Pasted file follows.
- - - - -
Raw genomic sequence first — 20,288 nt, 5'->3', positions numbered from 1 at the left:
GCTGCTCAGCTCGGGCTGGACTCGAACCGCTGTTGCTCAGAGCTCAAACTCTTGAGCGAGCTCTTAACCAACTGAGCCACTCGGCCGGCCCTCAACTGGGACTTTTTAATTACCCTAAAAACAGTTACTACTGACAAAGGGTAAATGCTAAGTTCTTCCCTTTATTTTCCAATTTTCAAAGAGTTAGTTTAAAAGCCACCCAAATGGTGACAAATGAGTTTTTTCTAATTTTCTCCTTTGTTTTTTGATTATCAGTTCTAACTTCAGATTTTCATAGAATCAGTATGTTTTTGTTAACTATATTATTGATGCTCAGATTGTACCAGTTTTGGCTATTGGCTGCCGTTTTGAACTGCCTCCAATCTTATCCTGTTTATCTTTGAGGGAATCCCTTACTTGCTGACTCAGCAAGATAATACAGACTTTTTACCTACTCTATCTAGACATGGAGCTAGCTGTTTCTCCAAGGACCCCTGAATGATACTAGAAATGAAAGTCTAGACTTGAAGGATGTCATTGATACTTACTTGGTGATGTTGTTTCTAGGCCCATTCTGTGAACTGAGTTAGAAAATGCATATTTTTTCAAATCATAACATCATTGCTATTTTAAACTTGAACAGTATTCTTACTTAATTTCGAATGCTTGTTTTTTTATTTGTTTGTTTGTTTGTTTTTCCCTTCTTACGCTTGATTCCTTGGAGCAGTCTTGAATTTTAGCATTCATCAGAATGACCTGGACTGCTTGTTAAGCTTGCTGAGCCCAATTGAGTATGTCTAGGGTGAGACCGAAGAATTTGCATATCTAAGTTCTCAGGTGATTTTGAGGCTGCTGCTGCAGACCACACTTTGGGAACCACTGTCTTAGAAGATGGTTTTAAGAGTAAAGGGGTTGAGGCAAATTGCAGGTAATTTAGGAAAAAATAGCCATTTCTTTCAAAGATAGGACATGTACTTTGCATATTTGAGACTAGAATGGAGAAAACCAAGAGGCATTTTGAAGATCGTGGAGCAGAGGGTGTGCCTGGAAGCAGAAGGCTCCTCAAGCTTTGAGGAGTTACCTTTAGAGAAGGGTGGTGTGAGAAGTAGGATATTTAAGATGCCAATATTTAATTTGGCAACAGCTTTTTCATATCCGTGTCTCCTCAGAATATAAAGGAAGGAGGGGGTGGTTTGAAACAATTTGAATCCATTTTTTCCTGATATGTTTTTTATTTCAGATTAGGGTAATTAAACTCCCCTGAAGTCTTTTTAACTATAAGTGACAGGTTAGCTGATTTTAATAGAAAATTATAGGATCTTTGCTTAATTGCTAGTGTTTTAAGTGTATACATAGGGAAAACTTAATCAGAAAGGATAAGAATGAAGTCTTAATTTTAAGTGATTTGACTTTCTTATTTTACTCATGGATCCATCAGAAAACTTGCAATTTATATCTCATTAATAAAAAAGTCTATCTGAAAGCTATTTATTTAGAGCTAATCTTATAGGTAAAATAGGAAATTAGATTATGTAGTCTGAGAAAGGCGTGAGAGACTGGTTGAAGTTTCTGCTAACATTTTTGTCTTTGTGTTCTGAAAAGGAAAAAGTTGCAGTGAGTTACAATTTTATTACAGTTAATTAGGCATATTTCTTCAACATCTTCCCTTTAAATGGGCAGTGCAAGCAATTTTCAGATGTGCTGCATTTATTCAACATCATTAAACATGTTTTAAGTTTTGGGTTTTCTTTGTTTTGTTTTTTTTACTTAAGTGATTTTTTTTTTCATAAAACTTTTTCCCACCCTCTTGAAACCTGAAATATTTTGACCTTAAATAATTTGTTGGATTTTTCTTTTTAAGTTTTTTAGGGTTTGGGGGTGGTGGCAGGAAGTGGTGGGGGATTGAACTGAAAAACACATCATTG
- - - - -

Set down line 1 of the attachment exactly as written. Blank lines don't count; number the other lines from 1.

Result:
Raw genomic sequence first — 20,288 nt, 5'->3', positions numbered from 1 at the left: